Amadeus announced its planned listing on the Madrid Stock Exchange will be launched on 29-Apr-2010, priced between EUR9.20 and EUR12.20 per share (Market Pulse, 14-Apr-2010). The company is seeking to raise EUR910 million through the sale of 85 million shares to reduce debt. The offer is valued at between EUR4.3 billion and EUR5.4 billion. A secondary offering of 35.3 million shares will be sold by Amadelux Investments and airline shareholders, Lufthansa and Air France, which could raise up to EUR430.3 million. Amadeus management will offer an additional 1.69 million shares. The total offering would reportedly cover 25% of the capital of Amadeus, of which 10% would come from a new share issue and 15% through the sale of existing shares. Amadeus is controlled by BC Partners and Cinven with a combined 53%, while Air France has 23.14%, and Iberia and Lufthansa each hold 11.6% stakes. Amadeus, with revenues of EUR2.46 billion in 2009, was delisted four years ago when BC Partners and Cinven acquired their stake from the three airlines. Iberia reportedly stated it has no plans to sell its stake in Amadeus under the planned relisting.
Amadeus' listing to be launched on 29-Apr-2010
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Greater cooperation between Lufthansa and Etihad reflects their local and global challenges growing in quantity and complexity. Contact between the two has led to speculation that the partnership could radically expand to include an equity tie up, with rumoured merger talks.
Their initial Dec-2016 codeshare announcement was, in practical terms, small but showed the possibility, as they stated, to expand cooperation. However, it would be a leap to go from their handful of codeshares to a 17-Jan-2017 article from Italian daily newspaper Il Messaggero that Etihad could invest in Lufthansa on the way to a possible merger between the two. A subsequent denial in a Reuters story that "A financial stake is out of the question at the moment", does little to dispel the rumour. Were it not for the last three words of that statement the rumour would lack credibility.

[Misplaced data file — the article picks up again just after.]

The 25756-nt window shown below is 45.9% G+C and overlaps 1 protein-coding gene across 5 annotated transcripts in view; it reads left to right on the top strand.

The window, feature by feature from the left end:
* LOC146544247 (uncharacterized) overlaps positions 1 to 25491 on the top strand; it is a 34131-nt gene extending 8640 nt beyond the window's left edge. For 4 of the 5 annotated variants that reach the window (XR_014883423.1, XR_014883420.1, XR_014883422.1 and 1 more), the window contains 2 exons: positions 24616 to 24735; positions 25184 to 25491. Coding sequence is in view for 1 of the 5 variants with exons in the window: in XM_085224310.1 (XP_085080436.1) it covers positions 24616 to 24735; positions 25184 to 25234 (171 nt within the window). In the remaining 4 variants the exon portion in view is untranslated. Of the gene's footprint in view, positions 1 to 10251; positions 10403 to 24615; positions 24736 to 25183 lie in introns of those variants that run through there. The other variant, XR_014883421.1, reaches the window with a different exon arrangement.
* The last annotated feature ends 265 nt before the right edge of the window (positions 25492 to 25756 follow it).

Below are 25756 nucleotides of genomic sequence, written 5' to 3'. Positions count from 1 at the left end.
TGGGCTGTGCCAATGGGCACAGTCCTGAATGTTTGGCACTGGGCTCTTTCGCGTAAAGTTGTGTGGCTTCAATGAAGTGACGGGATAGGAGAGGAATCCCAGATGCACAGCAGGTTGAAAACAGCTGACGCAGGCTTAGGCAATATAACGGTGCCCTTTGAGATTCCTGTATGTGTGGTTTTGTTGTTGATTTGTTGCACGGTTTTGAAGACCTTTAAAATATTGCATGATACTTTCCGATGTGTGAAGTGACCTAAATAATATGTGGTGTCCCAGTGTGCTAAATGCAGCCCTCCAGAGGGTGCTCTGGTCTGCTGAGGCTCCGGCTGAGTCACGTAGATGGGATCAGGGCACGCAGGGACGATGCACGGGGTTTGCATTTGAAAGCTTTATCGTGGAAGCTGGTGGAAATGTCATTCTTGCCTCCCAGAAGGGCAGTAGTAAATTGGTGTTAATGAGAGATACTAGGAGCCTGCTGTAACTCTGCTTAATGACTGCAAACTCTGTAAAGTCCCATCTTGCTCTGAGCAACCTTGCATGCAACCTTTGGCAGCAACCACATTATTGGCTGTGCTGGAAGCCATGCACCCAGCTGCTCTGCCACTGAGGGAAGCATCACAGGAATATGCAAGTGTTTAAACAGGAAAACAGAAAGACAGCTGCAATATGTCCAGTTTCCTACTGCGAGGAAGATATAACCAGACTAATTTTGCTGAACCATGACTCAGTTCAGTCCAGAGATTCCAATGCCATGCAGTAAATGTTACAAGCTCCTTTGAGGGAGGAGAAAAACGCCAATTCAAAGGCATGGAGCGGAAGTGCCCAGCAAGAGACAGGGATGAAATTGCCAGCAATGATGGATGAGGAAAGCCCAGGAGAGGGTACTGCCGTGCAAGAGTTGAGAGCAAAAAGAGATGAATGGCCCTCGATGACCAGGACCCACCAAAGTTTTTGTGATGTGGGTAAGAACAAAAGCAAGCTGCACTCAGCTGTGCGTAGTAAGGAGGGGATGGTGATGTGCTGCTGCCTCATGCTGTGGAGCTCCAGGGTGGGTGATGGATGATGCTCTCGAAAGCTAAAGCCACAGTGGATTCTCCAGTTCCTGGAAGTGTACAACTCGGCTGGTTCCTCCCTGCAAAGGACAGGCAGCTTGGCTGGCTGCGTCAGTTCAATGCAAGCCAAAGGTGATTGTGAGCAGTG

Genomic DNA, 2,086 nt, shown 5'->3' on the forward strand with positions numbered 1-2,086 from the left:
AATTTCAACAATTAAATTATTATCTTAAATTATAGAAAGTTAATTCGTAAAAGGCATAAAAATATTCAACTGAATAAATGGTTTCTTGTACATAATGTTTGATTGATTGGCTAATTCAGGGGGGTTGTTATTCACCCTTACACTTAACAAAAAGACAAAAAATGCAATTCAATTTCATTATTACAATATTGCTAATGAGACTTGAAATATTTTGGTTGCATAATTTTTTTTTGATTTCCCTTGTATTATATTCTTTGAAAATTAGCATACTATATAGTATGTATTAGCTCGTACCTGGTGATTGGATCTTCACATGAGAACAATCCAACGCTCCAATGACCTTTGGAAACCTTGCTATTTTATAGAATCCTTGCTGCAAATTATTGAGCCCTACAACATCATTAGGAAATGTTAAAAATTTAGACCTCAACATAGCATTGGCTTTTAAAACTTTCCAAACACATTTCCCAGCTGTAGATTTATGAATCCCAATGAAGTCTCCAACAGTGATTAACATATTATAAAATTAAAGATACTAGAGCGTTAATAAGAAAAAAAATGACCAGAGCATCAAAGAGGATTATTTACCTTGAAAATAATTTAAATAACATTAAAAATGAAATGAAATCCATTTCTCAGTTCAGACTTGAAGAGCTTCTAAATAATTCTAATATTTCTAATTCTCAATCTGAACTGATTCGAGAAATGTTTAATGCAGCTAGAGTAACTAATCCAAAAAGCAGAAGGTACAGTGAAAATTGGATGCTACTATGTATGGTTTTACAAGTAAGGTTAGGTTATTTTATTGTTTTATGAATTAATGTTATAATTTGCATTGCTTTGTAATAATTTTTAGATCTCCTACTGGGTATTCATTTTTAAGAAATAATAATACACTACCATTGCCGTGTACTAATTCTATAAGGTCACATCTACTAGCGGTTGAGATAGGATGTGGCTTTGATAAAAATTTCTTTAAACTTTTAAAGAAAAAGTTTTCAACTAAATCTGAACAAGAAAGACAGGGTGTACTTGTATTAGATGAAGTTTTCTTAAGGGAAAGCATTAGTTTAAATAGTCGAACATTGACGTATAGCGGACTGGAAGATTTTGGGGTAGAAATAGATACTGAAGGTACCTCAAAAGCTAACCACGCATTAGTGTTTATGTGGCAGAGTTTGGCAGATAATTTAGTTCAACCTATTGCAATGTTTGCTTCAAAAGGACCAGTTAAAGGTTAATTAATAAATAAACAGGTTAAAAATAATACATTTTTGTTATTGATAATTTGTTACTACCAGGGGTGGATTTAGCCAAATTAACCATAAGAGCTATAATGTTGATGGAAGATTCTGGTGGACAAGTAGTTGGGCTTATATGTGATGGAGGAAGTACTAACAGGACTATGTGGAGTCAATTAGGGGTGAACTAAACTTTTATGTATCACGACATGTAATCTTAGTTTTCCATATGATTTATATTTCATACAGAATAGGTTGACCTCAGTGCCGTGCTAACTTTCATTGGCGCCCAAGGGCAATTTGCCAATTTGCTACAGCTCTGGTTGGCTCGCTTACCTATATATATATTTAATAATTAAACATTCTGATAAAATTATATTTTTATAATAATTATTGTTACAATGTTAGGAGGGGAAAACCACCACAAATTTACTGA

There is certainly logic for a deeper partnership - and the two have danced this waltz before. Equity involvement from airlines can cement partnerships, add to board influence and partially allow one side to gain financially from any matter it feels it is compromising away. Nevertheless, there are obstacles to a full blown merger, and even to Etihad's taking a 30% to 40% stake. A marriage between the new bedfellows does not seem an immediate prospect. Nonetheless the logic is there for a move; and the mere fact of a potential move is sufficient to rock the equilibrium.
Ryanair's 117million pax in 2016 tops European airline groups. The first time an LCC topped rankings
For the first time ever in Europe, in 2016 a low cost airline carried more passengers than any other airline or airline group, as Ryanair's 117 million passengers pushed Lufthansa Group's 110 million into second place. Ryanair had beaten Lufthansa itself, but not the whole Lufthansa Group. IAG's first full year of including Aer Lingus helped it to take third place from Air France-KLM. Europe's number two LCC, easyJet, was ranked fifth.
The big five can be expanded into a big seven to include Turkish Airlines and the Aeroflot Group, although these two had contrasting growth rates in 2016. A chasing pack of middle sized airline groups includes three LCCs (Norwegian, Pegasus and Wizz Air) and three legacy airlines with varying challenges to establishing sustainable profitability (SAS, Air Berlin Group and Alitalia).
Most of the faster growing airline groups in the top 20 are LCCs and the main growth drivers for Europe's big three legacy groups are their LCC subsidiaries. Just outside the top 20 are some fast growing legacy airlines in Eastern Europe, demonstrating the potential there. Nevertheless, unless there is a big merger or acquisition, Ryanair looks set to remain at number one for some time.